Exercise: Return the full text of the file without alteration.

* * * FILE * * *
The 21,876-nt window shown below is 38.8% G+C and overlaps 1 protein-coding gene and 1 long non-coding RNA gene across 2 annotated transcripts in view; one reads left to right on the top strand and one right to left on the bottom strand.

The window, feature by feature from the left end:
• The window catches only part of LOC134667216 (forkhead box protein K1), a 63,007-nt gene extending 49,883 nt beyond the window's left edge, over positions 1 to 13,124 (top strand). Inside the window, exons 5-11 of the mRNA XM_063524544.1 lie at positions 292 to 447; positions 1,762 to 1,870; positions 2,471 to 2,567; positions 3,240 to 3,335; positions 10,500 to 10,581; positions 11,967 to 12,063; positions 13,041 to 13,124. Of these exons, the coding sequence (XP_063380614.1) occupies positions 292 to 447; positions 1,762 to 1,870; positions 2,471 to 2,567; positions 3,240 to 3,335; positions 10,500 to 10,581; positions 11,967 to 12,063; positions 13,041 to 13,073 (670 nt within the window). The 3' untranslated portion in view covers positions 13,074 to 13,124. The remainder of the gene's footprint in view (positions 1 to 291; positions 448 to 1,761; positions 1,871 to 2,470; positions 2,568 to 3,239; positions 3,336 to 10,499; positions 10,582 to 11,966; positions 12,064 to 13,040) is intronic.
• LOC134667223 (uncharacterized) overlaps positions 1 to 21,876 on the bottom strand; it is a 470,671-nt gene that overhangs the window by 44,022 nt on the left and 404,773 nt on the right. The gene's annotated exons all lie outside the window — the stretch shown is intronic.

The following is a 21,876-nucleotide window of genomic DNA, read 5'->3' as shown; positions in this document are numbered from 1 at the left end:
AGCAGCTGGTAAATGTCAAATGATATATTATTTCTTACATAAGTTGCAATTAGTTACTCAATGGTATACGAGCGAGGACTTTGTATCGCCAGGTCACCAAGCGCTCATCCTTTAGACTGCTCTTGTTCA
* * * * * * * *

The 21,876-nt window shown below is 38.8% G+C and overlaps 1 protein-coding gene and 1 long non-coding RNA gene across 2 annotated transcripts in view; one reads left to right on the top strand and one right to left on the bottom strand.

The window, feature by feature from the left end:
• The window catches only part of LOC134667216 (forkhead box protein K1), a 63,007-nt gene extending 49,883 nt beyond the window's left edge, over positions 1 to 13,124 (top strand). Inside the window, exons 5-11 of the mRNA XM_063524544.1 lie at positions 292 to 447; positions 1,762 to 1,870; positions 2,471 to 2,567; positions 3,240 to 3,335; positions 10,500 to 10,581; positions 11,967 to 12,063; positions 13,041 to 13,124. Of these exons, the coding sequence (XP_063380614.1) occupies positions 292 to 447; positions 1,762 to 1,870; positions 2,471 to 2,567; positions 3,240 to 3,335; positions 10,500 to 10,581; positions 11,967 to 12,063; positions 13,041 to 13,073 (670 nt within the window). The 3' untranslated portion in view covers positions 13,074 to 13,124. The remainder of the gene's footprint in view (positions 1 to 291; positions 448 to 1,761; positions 1,871 to 2,470; positions 2,568 to 3,239; positions 3,336 to 10,499; positions 10,582 to 11,966; positions 12,064 to 13,040) is intronic.
• LOC134667223 (uncharacterized) overlaps positions 1 to 21,876 on the bottom strand; it is a 470,671-nt gene that overhangs the window by 44,022 nt on the left and 404,773 nt on the right. The gene's annotated exons all lie outside the window — the stretch shown is intronic.

The following is a 21,876-nucleotide window of genomic DNA, read 5'->3' as shown; positions in this document are numbered from 1 at the left end:
AGCAGCTGGTAAATGTCAAATGATATATTATTTCTTACATAAGTTGCAATTAGTTACTCAATGGTATACGAGCGAGGACTTTGTATCGCCAGGTCACCAAGCGCTCATCCTTTAGACTGCTCTTGTTCA